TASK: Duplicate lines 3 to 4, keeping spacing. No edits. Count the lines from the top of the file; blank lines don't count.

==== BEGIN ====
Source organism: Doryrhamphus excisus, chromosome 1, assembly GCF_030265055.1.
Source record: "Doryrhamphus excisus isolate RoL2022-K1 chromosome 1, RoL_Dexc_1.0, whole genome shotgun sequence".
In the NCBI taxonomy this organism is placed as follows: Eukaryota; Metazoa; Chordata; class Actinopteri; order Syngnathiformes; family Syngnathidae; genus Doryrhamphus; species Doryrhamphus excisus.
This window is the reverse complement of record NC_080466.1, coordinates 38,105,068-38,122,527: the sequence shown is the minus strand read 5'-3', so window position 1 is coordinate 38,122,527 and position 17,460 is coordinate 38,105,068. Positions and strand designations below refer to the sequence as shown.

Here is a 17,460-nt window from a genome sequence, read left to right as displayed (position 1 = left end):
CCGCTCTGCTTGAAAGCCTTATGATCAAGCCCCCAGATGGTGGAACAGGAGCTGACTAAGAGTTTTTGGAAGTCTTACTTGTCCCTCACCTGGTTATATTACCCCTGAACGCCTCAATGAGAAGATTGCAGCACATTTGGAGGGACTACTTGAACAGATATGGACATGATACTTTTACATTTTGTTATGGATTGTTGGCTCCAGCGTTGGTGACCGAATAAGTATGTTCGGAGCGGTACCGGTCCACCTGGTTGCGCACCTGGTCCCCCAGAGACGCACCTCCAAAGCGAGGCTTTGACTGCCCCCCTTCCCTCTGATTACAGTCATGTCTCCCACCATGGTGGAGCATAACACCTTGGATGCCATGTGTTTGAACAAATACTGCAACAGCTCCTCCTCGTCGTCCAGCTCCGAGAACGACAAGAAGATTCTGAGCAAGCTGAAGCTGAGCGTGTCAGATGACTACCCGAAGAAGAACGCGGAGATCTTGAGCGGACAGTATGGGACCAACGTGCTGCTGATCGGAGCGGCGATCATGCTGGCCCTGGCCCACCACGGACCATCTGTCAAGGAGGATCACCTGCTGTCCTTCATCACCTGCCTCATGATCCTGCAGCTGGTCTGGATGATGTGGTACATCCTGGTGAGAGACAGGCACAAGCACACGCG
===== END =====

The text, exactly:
In the NCBI taxonomy this organism is placed as follows: Eukaryota; Metazoa; Chordata; class Actinopteri; order Syngnathiformes; family Syngnathidae; genus Doryrhamphus; species Doryrhamphus excisus.
This window is the reverse complement of record NC_080466.1, coordinates 38,105,068-38,122,527: the sequence shown is the minus strand read 5'-3', so window position 1 is coordinate 38,122,527 and position 17,460 is coordinate 38,105,068. Positions and strand designations below refer to the sequence as shown.